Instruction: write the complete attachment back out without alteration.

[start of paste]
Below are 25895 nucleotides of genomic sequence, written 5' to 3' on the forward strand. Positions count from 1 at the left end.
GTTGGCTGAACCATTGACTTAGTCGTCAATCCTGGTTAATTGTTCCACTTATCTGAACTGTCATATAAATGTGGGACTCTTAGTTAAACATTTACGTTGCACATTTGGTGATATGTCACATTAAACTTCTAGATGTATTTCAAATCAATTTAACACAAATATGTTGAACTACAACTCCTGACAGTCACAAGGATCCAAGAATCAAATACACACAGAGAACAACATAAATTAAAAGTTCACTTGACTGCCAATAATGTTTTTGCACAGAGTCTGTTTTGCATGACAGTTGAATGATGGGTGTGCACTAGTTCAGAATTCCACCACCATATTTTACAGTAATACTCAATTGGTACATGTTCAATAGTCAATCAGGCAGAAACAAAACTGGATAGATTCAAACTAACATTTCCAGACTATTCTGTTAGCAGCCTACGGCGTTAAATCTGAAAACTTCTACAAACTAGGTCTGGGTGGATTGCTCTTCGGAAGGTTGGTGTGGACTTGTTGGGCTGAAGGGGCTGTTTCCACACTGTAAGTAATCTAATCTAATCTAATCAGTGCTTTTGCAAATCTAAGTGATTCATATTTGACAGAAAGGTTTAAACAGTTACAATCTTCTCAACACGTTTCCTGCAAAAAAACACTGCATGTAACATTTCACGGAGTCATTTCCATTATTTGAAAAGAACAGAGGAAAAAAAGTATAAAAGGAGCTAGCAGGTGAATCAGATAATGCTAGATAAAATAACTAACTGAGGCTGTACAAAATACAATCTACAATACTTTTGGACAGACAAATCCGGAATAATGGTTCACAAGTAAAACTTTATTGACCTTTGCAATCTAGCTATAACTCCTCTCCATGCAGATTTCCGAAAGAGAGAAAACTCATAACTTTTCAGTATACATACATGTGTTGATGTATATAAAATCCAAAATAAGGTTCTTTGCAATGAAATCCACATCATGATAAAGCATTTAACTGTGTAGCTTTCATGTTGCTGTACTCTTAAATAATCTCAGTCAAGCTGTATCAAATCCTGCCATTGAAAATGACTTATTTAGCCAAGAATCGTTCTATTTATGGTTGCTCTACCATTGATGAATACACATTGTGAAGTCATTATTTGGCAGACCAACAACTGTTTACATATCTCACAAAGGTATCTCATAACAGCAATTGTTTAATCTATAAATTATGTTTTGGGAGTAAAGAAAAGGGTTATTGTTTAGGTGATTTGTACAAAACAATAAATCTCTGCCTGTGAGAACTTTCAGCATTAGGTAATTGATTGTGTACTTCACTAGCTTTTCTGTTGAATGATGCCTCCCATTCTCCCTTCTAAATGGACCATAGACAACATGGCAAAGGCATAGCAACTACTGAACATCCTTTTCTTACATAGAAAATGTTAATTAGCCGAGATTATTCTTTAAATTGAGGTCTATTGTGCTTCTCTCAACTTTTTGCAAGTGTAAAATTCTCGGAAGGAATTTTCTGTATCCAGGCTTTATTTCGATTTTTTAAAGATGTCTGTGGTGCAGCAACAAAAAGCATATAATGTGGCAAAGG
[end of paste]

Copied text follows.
Below are 25895 nucleotides of genomic sequence, written 5' to 3' on the forward strand. Positions count from 1 at the left end.
GTTGGCTGAACCATTGACTTAGTCGTCAATCCTGGTTAATTGTTCCACTTATCTGAACTGTCATATAAATGTGGGACTCTTAGTTAAACATTTACGTTGCACATTTGGTGATATGTCACATTAAACTTCTAGATGTATTTCAAATCAATTTAACACAAATATGTTGAACTACAACTCCTGACAGTCACAAGGATCCAAGAATCAAATACACACAGAGAACAACATAAATTAAAAGTTCACTTGACTGCCAATAATGTTTTTGCACAGAGTCTGTTTTGCATGACAGTTGAATGATGGGTGTGCACTAGTTCAGAATTCCACCACCATATTTTACAGTAATACTCAATTGGTACATGTTCAATAGTCAATCAGGCAGAAACAAAACTGGATAGATTCAAACTAACATTTCCAGACTATTCTGTTAGCAGCCTACGGCGTTAAATCTGAAAACTTCTACAAACTAGGTCTGGGTGGATTGCTCTTCGGAAGGTTGGTGTGGACTTGTTGGGCTGAAGGGGCTGTTTCCACACTGTAAGTAATCTAATCTAATCTAATCAGTGCTTTTGCAAATCTAAGTGATTCATATTTGACAGAAAGGTTTAAACAGTTACAATCTTCTCAACACGTTTCCTGCAAAAAAACACTGCATGTAACATTTCACGGAGTCATTTCCATTATTTGAAAAGAACAGAGGAAAAAAAGTATAAAAGGAGCTAGCAGGTGAATCAGATAATGCTAGATAAAATAACTAACTGAGGCTGTACAAAATACAATCTACAATACTTTTGGACAGACAAATCCGGAATAATGGTTCACAAGTAAAACTTTATTGACCTTTGCAATCTAGCTATAACTCCTCTCCATGCAGATTTCCGAAAGAGAGAAAACTCATAACTTTTCAGTATACATACATGTGTTGATGTATATAAAATCCAAAATAAGGTTCTTTGCAATGAAATCCACATCATGATAAAGCATTTAACTGTGTAGCTTTCATGTTGCTGTACTCTTAAATAATCTCAGTCAAGCTGTATCAAATCCTGCCATTGAAAATGACTTATTTAGCCAAGAATCGTTCTATTTATGGTTGCTCTACCATTGATGAATACACATTGTGAAGTCATTATTTGGCAGACCAACAACTGTTTACATATCTCACAAAGGTATCTCATAACAGCAATTGTTTAATCTATAAATTATGTTTTGGGAGTAAAGAAAAGGGTTATTGTTTAGGTGATTTGTACAAAACAATAAATCTCTGCCTGTGAGAACTTTCAGCATTAGGTAATTGATTGTGTACTTCACTAGCTTTTCTGTTGAATGATGCCTCCCATTCTCCCTTCTAAATGGACCATAGACAACATGGCAAAGGCATAGCAACTACTGAACATCCTTTTCTTACATAGAAAATGTTAATTAGCCGAGATTATTCTTTAAATTGAGGTCTATTGTGCTTCTCTCAACTTTTTGCAAGTGTAAAATTCTCGGAAGGAATTTTCTGTATCCAGGCTTTATTTCGATTTTTTAAAGATGTCTGTGGTGCAGCAACAAAAAGCATATAATGTGGCAAAGG